My attention was recently drawn, via a link at Robin G. Jordan's Anglicans Ablaze blog, to a posting at Ligonier Ministries' website entitled "Did God Die On the Cross?". In this post, which is excerpted from R. C. Sproul's book The Truth of the Cross, the eminent American Calvinist theologian takes exception with the line from Charles Wesley's well-known hymn "And Can It Be?" that asks the question "How can it be that thou, my God, shouldst die for me?"
What is it about this line that Dr. Sproul finds to be problematic?
If we say that God died on the cross, and if by that we mean that the divine nature perished, we have stepped over the edge into serious heresy.
In this Dr. Sproul is correct enough but his words invite the question of who, other than a trained and professional theologian, could or would possibly be obtuse enough to understand Wesley's words as suggesting that "the divine nature perished."
Dr. Sproul went on to say:
In fact, two such heresies related to this problem arose in the early centuries of the church: theopassianism and patripassianism. The first of these, theopassianism, teaches that God Himself suffered death on the cross. Patripassianism indicates that the Father suffered vicariously through the suffering of His Son. Both of these heresies were roundly rejected by the church for the very reason that they categorically deny the very character and nature of God, including His immutability. There is no change in the substantive nature or character of God at any time.
Again, Dr. Sproul is correct in what he says but I note the absence of any mention of another heresy that is quite pertinent to this matter. The heresy in question is that of Nestorius.
Nestorius served as Archbishop of Constantinople from 428 to 431 AD, in which year he was removed from his position following his condemnation at the First Council of Ephesus. This condemnation was reiterated and intensified twenty years later at the Council of Chalcedon, which produced a statement on the Person and Nature of Christ which has subsequently been regarded as one of the key ecclesiastical statements of orthodox Christology.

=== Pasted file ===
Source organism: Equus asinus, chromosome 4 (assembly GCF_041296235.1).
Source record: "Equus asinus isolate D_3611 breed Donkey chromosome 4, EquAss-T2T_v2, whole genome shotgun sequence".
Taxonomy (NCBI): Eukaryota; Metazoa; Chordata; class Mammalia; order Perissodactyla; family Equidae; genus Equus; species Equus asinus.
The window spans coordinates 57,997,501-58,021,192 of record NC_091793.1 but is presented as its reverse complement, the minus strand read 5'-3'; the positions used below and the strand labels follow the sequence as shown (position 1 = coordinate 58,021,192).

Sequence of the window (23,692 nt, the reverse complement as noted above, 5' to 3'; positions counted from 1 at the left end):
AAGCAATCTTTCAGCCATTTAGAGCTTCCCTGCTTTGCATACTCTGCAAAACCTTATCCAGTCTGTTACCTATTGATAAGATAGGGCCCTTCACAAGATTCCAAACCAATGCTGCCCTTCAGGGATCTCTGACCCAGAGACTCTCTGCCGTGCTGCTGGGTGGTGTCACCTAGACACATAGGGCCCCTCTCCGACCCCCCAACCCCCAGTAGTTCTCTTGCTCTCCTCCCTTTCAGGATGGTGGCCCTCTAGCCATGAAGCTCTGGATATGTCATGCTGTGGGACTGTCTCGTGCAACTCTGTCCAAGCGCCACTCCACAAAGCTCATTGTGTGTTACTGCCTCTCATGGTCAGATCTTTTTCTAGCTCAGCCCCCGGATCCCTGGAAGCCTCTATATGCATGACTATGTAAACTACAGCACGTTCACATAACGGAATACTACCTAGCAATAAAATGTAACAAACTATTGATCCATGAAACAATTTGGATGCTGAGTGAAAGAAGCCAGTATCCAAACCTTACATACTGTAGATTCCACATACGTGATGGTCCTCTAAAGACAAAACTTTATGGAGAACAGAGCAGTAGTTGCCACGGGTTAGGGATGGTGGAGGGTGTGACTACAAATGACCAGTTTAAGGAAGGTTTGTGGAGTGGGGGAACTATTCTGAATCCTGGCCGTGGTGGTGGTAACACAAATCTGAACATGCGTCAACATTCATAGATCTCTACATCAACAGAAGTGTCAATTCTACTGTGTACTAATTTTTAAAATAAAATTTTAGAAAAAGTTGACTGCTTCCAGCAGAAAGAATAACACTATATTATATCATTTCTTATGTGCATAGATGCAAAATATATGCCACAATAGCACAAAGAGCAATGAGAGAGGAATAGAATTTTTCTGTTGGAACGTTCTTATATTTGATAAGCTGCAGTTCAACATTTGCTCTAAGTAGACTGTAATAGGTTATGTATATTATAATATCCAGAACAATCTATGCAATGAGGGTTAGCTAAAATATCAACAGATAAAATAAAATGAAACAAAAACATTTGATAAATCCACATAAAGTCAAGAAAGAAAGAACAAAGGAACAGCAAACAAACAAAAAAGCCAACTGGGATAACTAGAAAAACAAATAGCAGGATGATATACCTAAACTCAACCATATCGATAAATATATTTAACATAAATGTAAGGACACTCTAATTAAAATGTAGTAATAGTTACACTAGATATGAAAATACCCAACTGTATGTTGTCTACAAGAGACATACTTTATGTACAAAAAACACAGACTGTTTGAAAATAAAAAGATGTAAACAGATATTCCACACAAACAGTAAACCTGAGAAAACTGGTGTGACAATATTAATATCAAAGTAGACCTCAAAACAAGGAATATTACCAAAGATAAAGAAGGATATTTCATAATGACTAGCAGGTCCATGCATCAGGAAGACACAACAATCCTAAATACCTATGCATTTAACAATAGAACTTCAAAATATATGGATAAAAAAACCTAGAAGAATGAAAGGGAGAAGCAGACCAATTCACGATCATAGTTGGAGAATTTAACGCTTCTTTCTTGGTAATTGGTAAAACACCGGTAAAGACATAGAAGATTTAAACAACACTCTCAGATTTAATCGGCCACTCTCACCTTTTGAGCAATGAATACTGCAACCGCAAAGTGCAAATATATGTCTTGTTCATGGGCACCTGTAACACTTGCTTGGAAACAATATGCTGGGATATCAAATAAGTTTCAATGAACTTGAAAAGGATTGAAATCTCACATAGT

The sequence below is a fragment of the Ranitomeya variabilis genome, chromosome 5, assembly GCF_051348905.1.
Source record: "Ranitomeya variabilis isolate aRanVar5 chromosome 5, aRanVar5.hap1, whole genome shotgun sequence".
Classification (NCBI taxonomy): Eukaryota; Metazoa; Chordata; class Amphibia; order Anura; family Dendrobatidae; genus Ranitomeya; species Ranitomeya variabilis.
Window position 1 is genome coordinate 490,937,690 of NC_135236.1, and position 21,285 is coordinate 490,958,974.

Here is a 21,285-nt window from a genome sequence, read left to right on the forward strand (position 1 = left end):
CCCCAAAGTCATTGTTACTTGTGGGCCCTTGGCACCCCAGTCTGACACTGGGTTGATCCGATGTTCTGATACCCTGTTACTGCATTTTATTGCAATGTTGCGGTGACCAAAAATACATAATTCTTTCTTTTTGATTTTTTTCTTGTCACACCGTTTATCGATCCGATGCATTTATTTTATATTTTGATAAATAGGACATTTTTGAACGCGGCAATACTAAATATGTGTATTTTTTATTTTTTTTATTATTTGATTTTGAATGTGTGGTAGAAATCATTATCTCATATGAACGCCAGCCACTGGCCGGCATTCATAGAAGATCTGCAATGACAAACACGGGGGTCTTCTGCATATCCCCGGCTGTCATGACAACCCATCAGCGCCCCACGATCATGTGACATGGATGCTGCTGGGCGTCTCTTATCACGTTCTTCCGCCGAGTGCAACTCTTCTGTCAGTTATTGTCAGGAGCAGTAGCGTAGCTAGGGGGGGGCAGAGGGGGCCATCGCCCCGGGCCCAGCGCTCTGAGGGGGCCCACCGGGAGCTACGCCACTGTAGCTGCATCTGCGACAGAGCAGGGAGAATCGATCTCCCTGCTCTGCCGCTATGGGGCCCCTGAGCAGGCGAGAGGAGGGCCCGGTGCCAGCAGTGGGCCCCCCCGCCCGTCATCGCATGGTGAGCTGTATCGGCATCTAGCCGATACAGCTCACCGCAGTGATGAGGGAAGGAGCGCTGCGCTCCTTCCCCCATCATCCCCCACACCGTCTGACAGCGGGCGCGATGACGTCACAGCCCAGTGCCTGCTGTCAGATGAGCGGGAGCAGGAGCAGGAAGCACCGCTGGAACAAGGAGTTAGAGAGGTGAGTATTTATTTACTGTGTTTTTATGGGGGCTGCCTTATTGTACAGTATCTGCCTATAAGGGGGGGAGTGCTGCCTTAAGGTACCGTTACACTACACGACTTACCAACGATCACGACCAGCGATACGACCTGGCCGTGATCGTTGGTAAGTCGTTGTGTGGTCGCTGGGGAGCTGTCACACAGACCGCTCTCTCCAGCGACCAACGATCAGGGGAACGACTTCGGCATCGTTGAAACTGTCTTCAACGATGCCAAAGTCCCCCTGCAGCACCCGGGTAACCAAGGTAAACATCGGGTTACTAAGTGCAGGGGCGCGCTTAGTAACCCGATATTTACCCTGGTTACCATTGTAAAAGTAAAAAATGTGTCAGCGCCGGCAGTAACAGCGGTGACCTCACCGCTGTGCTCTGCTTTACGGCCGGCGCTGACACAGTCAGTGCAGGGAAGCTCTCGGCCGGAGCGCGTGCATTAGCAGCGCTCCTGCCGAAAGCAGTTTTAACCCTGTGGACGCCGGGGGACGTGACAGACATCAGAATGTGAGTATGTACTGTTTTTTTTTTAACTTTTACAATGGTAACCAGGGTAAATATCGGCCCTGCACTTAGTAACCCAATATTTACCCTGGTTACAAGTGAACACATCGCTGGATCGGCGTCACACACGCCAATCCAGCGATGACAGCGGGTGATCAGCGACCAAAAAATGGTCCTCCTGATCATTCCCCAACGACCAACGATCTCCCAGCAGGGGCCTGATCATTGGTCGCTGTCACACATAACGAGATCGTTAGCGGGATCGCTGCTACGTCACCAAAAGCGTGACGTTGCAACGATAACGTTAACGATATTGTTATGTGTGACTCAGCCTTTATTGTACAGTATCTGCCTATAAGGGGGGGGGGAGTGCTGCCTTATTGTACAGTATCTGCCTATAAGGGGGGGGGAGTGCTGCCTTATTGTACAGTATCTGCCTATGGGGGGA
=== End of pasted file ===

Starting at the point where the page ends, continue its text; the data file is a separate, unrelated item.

What had Nestorius said exactly that got him into all this hot water?
He had objected to the way Mary was customarily honoured with the title Theotokos, which literally means "God-bearer" but is more commonly rendered in English as "Mother of God". Being a trained and professional theologian, Nestorius obtusely understood this title to mean some nonsense about Mary being the mother of Christ's "divine nature." Since the divine nature by, well, nature, eternal, Nestorius said that she should be called the "Mother of Christ" instead.
Nestorius did not actually deny the deity of Christ but the Councils of Ephesus and Chalcedon saw his doctrine as leading in that direction. It tended to the seperation of the divine and human natures of Christ, which, in the Incarnation had been permanently united in the One Person of Christ. Thus Nestorianism became the name of the heresy which denies the perfect and permanent union of the divine and human natures in the Person of Christ. Its opposite heresy - for heresies tend to come in pairs which depart from orthodox truth in opposite directions - is Monophysitism, which confuses or mingles the divine and human natures.
Dr. Sproul writes:
Some say, “It was the second person of the Trinity Who died.” That would be a mutation within the very being of God, because when we look at the Trinity we say that the three are one in essence, and that though there are personal distinctions among the persons of the Godhead, those distinctions are not essential in the sense that they are differences in being. Death is something that would involve a change in one’s being.
Here, Dr. Sproul falls into Nestorianism. To say that it was the Second Person of the Trinity Who died on the Cross does not assert a mutation in the very being of God. Presumably, Dr. Sproul would not say that the Incarnation effected a mutation within the very being of God. Yet in the Incarnation, a truly and perfect human nature, was forever joined to the Second Person of the Trinity, the Eternal Son of God. Which means that it was that Person Who died on the Cross.
To deny that the Second Person of the Trinity died on the Cross is to assert that it was Christ's human nature and not Christ Himself Who died. Dr. Sproul as much as does this when he writes "The atonement was made by the human nature of Christ." This, however, is as bad a heresy as asserting that the divine nature perished. It was the Person of Christ, in Whom the two natures are forever joined, Who made the Atonement, and that Person is God.
Charles Wesley had it right. In an attempt to avoid one deadly and ancient heresy, Dr. Sproul has fallen into another.
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